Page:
New Alzheimer’s drugs aren’t worth the hype — and here’s why

One of my notable childhood memories is of my grandparents living with dementia and then dying from it. As with dementia, we were dealt a double whammy: watching my grandparents lose their identity, and seeing the suffering of those closest to them.

As a junior doctor on a specialist dementia ward when I was in my twenties, I watched the same stories play out in family after family, and felt largely powerless to help. Now, in my 30s, I conduct public health research to understand what we can do to prevent, delay or improve the experience of dementia – The leading cause of death in England.

Naturally, this leaves me desperate for good news about treatment options for Alzheimer’s disease – the leading cause of dementia. Enter three medications (aducanumab (trade name Adohelm), com. lecanemap (to my lips) and com. donanemab) that remove amyloid, the protein thought to cause Alzheimer’s disease. Unlike many of their predecessors, Which also succeeded in removing amyloid From the brain, these drugs were the first to slow cognitive decline.

This breakthrough has been hailed as ‘The beginning of the end for Alzheimer’s disease’But how useful are these medications? There are four main shortcomings to consider:

1. Small benefits: In the donanemab trial, people taking the drug dropped an average of ten points on a 144-point cognitive scale. The placebo group decreased by 13 points.

Consistent with the patterns in the trials for the other two drugs, this tells us that all the groups in all of these trials declined and that the amount of reduction that was avoided by taking the drug – in this case donanemab – (three points) was much less than the amount of reduction that still occurred (ten points ). The difference in the amount of decline was so small that it would occur It may not be noticeable For the doctors who care for these patients.

2. Side effects: Through regular magnetic resonance imaging (MRI) scans, one in six people taking licanimab had evidence of bleeding in the brain, and one in eight had brain swelling.

Sometimes, regular scans pick up these diseases in dementia patients. Indeed, one in 11 of the participants in the placebo group had evidence of bleeding, while one in 59 had swelling. For most people, these events would have been detectable only by MRI and not by the appearance of any specific symptoms. However, the effects of this drug’s damage to the brain, especially the long-term effects, are unknown.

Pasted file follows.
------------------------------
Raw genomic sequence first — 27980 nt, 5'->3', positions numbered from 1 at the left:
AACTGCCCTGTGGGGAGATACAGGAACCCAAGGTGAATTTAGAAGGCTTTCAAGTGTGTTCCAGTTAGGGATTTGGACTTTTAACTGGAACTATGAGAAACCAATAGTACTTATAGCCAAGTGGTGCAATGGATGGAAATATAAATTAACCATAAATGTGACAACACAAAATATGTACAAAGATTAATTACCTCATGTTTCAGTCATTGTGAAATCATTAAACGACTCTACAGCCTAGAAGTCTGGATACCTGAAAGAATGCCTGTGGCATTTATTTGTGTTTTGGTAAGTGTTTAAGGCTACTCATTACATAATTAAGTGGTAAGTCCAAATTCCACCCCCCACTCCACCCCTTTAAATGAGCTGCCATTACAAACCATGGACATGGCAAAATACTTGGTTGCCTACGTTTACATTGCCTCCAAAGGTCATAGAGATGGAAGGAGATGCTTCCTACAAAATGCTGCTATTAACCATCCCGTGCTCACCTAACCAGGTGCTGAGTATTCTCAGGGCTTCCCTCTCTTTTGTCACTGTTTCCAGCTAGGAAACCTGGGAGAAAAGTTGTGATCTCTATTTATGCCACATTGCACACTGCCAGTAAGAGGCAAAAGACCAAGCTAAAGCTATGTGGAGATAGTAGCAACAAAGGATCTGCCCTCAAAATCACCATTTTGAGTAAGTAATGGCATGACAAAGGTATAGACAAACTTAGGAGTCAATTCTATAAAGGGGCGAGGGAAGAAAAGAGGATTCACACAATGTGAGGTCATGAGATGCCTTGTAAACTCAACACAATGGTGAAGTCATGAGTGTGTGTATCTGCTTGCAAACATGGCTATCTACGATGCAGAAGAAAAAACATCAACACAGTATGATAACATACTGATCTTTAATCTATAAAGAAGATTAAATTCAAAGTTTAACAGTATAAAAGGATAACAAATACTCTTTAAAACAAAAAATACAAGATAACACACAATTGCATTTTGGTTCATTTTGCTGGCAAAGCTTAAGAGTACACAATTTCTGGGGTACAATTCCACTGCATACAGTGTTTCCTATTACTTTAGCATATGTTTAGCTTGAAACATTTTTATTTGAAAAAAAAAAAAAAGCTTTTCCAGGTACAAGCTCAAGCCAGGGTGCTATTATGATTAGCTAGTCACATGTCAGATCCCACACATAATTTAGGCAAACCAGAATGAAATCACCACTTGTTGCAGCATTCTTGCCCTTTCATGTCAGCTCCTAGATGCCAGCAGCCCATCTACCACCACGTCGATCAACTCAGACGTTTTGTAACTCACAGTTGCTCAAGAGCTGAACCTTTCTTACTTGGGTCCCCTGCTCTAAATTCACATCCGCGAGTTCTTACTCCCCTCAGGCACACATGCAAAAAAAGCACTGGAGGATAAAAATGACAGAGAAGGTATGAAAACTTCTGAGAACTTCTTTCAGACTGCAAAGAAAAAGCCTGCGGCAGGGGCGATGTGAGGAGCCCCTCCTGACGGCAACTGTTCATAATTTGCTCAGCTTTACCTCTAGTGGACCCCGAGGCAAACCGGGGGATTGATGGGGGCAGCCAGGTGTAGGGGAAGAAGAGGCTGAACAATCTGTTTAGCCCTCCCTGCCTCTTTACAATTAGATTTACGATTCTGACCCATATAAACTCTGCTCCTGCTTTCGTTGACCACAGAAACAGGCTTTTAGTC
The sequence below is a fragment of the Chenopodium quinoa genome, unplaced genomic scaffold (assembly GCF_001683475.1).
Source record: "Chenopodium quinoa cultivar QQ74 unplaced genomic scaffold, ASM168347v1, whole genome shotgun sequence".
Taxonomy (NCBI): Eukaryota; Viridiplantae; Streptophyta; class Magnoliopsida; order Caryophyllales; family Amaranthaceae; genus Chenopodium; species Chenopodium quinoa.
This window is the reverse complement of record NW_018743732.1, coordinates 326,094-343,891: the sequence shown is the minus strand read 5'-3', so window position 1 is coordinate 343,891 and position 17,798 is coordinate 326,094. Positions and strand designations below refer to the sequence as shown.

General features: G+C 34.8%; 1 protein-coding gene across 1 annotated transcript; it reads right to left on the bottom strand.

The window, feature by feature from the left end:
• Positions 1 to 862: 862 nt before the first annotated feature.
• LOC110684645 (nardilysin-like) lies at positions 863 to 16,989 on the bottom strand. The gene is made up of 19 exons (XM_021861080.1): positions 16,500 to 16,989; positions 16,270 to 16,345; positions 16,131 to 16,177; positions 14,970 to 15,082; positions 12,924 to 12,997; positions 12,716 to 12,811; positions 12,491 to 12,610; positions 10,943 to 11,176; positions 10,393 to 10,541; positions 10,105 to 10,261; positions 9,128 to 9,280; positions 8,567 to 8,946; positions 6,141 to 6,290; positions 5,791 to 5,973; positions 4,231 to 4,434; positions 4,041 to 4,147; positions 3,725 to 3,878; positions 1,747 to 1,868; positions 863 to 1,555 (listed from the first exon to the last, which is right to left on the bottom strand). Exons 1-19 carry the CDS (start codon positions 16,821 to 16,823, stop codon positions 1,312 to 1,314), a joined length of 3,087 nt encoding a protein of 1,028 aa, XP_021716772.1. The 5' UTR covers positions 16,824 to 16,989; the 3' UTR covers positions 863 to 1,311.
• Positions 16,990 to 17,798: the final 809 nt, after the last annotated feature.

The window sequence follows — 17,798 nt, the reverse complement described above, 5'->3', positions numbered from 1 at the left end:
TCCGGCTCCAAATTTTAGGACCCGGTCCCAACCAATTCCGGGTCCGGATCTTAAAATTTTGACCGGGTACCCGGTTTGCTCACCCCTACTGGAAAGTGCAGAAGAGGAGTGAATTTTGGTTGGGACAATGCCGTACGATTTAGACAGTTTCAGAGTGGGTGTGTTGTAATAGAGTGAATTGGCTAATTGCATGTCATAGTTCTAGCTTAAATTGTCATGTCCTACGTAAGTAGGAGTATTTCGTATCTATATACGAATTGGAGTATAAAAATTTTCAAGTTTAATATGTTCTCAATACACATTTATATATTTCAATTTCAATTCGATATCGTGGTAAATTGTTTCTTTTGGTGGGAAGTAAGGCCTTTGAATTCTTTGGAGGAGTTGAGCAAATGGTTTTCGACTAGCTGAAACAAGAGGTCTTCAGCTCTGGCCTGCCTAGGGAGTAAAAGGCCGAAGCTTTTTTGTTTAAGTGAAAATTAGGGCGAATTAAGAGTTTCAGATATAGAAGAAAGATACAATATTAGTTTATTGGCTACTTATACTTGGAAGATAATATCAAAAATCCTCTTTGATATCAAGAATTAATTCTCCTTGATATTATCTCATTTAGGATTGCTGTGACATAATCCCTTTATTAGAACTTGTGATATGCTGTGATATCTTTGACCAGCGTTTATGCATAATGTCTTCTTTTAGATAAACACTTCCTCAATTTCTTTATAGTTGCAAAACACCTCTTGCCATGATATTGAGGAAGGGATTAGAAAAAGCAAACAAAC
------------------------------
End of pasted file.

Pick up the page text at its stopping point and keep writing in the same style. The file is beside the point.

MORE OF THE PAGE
Unfortunately, there was also A.J Few deaths attributed to these drugs.

3. Very expensive: Aducanumab was marketed in the US for US$45,000 (£35,000) per patient per year (later reduced to US$20,000 due to increased demand), and lecanemab for US$26,500. This is only for the drug itself. Health systems also need to pay for additional scans to test eligibility, monitor and manage side effects, and staff to run infusion clinics.

The donanemab trial suggested that treatment could be ended when brain scans show sufficient amyloid clearance. But we don’t know if the amyloid will come back after some time. Regular monitoring of amyloid recurrences and frequent bouts of treatment would add to the costs.

There are other obligations for patients: coming to the centers every two to four weeks for drug injections, regular monitoring, and worrying about side effects.

The patient's arm is prepared for the infusion.
Patients will need regular infusions.
Dragon Pictures/Shutterstock

4. Highly selective experiences: It is accepted that not all trial “efficacy” (the effect seen in the course of a specialized trial, designed to increase the likelihood of treatment success, eg including only uncomplicated cases) will translate into clinical “efficacy” (the effect seen when drugs are used). given to relatively more complex patients in busy real-world clinical settings). This is concerning, because there is little wiggle room before the effects become undetectable. Although this is the case for all diseases, Alzheimer’s disease is likely to be an extreme example.

Of every 10 patients doctors believed qualified for these trials, seven or eight were rejected. People with brain diseases other than amyloid, such as blood vessel damage or Lewy bodiesAnd those with other major medical problems, which might cloud the trial results and increase the risk of side effects, were excluded.

If drug eligibility is restricted to match trial eligibility, very few people will be eligible. If the eligibility is wider, the effects that are already small are likely to be smaller and the side effects more noticeable.

Deep deficiencies

there is more. The trials selected people in the early stages of the disease — when symptoms had only recently appeared — and successfully removed the amyloid, yet the patients’ amyloid levels continued to decline at about the same speed. So, researchers inevitably wonder: Maybe we need to start taking medications earlier? but how?

The people in the trials were, on average, five to 10 years younger than most people diagnosed with Alzheimer’s disease in the United States. we And United kingdom. Detecting the disease early is problematic because most people have amyloid but do not have cognitive symptoms They will not develop dementia before they die.

Unfortunately, I don’t think these medications can make much of a difference for people who currently or soon have Alzheimer’s disease. The shortcomings are so profound that, despite decades of expensive trials and patient sacrifices, I believe it is time to eliminate the amyloid blip and prioritize exploring other, neglectedOptions for treating dementia.

This is not the beginning of the end of Alzheimer’s disease, but perhaps it should be the end of the course of anti-amyloid medications.

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